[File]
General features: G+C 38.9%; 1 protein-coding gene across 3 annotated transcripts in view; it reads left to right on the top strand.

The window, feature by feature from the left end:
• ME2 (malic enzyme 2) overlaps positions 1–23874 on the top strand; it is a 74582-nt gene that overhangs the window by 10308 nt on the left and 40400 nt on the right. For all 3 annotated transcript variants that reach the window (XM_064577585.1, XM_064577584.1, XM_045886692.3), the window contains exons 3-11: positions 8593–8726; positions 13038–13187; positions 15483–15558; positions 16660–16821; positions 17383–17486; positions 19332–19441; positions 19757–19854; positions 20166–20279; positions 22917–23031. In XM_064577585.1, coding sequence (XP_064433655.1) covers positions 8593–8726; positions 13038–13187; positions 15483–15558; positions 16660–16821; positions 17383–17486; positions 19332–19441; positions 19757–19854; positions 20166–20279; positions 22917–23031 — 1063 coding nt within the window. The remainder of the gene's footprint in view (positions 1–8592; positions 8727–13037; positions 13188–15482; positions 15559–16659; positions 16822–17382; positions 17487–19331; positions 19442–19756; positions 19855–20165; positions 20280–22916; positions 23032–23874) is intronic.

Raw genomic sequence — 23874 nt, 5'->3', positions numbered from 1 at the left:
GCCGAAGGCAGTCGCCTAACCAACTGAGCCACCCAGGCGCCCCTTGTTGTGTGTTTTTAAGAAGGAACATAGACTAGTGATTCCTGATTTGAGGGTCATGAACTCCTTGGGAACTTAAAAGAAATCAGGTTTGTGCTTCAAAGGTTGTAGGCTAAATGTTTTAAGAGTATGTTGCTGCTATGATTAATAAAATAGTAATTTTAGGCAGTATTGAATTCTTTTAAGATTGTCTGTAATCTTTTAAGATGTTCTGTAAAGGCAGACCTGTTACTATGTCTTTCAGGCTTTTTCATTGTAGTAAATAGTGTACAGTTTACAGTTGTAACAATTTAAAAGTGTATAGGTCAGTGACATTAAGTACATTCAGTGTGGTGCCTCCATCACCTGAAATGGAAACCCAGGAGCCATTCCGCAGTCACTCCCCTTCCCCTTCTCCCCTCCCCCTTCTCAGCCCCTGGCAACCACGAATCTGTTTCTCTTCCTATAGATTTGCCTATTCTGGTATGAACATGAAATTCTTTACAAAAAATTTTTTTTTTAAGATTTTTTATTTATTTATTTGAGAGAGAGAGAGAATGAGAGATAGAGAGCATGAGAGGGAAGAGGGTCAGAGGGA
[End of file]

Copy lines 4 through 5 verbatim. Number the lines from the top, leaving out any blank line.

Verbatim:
Raw genomic sequence — 23874 nt, 5'->3', positions numbered from 1 at the left:
GCCGAAGGCAGTCGCCTAACCAACTGAGCCACCCAGGCGCCCCTTGTTGTGTGTTTTTAAGAAGGAACATAGACTAGTGATTCCTGATTTGAGGGTCATGAACTCCTTGGGAACTTAAAAGAAATCAGGTTTGTGCTTCAAAGGTTGTAGGCTAAATGTTTTAAGAGTATGTTGCTGCTATGATTAATAAAATAGTAATTTTAGGCAGTATTGAATTCTTTTAAGATTGTCTGTAATCTTTTAAGATGTTCTGTAAAGGCAGACCTGTTACTATGTCTTTCAGGCTTTTTCATTGTAGTAAATAGTGTACAGTTTACAGTTGTAACAATTTAAAAGTGTATAGGTCAGTGACATTAAGTACATTCAGTGTGGTGCCTCCATCACCTGAAATGGAAACCCAGGAGCCATTCCGCAGTCACTCCCCTTCCCCTTCTCCCCTCCCCCTTCTCAGCCCCTGGCAACCACGAATCTGTTTCTCTTCCTATAGATTTGCCTATTCTGGTATGAACATGAAATTCTTTACAAAAAATTTTTTTTTTAAGATTTTTTATTTATTTATTTGAGAGAGAGAGAGAATGAGAGATAGAGAGCATGAGAGGGAAGAGGGTCAGAGGGA